International addiction expert Johann Hari says Vancouver should be proud of the Downtown Eastside

The author of Chasing the Scream has events in Vancouver scheduled for November 20 and 21

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      Bestselling author Johann Hari last visited Vancouver in 2012, when he was researching his excellent book on addiction and prohibition, Chasing the Scream: The First and Last Days of the War on Drugs.

      The U.K. journalist spent considerable time in the Downtown Eastside and eventually devoted more than 50 pages of that book to harm reduction in Vancouver.

      He returns to B.C. next week for two events on November 20 and 21. In a telephone interview, Hari described his upcoming visit as something akin to a homecoming.

      “People in Vancouver, I think are often ashamed of the Downtown Eastside,” he told the Straight from New Orleans. “I think people in Vancouver should be incredibly proud of the Downtown Eastside.

      “In the long arc of our understanding of addiction, and in the movement from shame and stigma towards love and compassion, the Downtown Eastside will play an absolutely central part in that story and that understanding,” Hari explained.

      He pointed to the nonprofit Portland Hotel Society (PHS) as an example, and the refusal of its founder, Liz Evans, to evict tenants who struggled with an addiction or a disruptive mental-health issue. (The idea, today known as “housing first”, is that if you guarantee someone a home and basic supports, it creates the stability and time they require to begin addressing more complicated problems of addiction and mental illness.)

      “The PHS pioneered this model of unconditional housing for people with addiction problems,” Hari said. “No one in the world had ever done that before.”

      He similarly pointed to the work of SFU professor Bruce Alexander, whose research changed how we understand environmental factors to affect an individual’s susceptibility to addiction.

      “Housing is a key part of our environment,” Hari said. “It is a key part of who we are. Where we live. Once you understand that, it’s perfectly obvious that you can’t solve addictions crises without solving housing crises.”

      Vancouver has changed since Hari last visited. Skyrocketing housing prices have made the city unaffordable for many, and the arrival of the synthetic opioid fentanyl has driven overdose deaths to unprecedented numbers. It’s all related, Hari said, noting these themes appear in the speeches he’s planned for both Vancouver events.

      “It’s only surprising that you’d be speaking about addiction at a housing conference [the first of his two engagements] if we continue with a misconception about addiction that’s been running for a long time in our culture,” he said.

      That’s a reference to Chasing the Scream, which argues, convincingly, that it’s not drugs themselves that cause most addictions.

      “When someone is choosing an extremely powerful anesthetic [like heroin], that is because they are in an extreme amount of pain,” he said. “We’ve got to look at the deep, underlying causes of that pain.”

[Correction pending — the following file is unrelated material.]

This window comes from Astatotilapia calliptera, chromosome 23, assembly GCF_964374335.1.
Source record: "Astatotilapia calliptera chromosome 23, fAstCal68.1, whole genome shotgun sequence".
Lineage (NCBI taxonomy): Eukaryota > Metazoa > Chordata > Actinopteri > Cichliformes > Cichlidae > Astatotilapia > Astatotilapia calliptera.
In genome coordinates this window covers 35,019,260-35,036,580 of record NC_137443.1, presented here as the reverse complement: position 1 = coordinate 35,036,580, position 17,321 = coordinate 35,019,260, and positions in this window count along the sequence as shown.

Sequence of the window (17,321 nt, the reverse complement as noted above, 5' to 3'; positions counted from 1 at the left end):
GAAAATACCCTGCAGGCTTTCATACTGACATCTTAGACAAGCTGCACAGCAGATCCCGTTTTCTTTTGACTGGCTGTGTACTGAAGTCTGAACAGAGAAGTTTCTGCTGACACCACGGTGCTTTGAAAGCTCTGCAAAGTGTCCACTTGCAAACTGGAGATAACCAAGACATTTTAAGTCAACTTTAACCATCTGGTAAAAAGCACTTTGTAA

The years Hari spent investigating addiction for that book led directly to an unplanned follow up that Hari now has scheduled for release this January. It’s called Lost Connections: Uncovering the Real Causes of Depression—and the Unexpected Solutions.

      Bloomsbury USA

      “Having done all this research and learned that addiction is not caused primarily by the drugs, but caused by this deep sense of pain that people are trying to treat, then the immediate question was, what is driving this pain?” Hari said. “It left me asking, why do so many people in our culture feel disconnected?”

      Hari recounted how his obsessions with those questions consumed the last three years of his life and took him around the world.

      “We all know that human beings have some basic physical needs,” he said. “We need shelter, we need food. There is equally good evidence that we all have innate psychological needs. We’ve gotten quite good at meeting people’s physical needs—not perfect but pretty good. But we’ve gotten increasingly bad at meeting our basic psychological needs: security, belonging, and identity.”

      While Chasing the Scream dismantled widely accepted theories of addiction, Hari’s forthcoming book challenges basic ideas about mental health.

      “So Lost Connections is the story of this very long journey that I went on, this three-year journey across the world, to try to understand, what is making us feel disconnected? And how do we reconnect?”

      Johann Hari's 2015 TED talk on misconceptions about addiction.

      Johann Hari is scheduled to speak on November 20 at 8:30 a.m. as a keynote speaker at the BC Non-Profit Housing Association’s annual “Housing Central” conference ($400 for a day pass). He'll also appear on November 21 at 7 p.m. at St. Andrew's Wesley United Church (1022 Nelson Street) as part of the First United Church Community’s “Roddan Jubilee Lecture Series” (free but registration required).

      Travis Lupick is a journalist based in Vancouver. His first bookFighting for Space: How a Group of Drug Users Transformed One City's Struggle with Addiction, was published in November 2017. You can follow him on TwitterFacebook, and Instagram.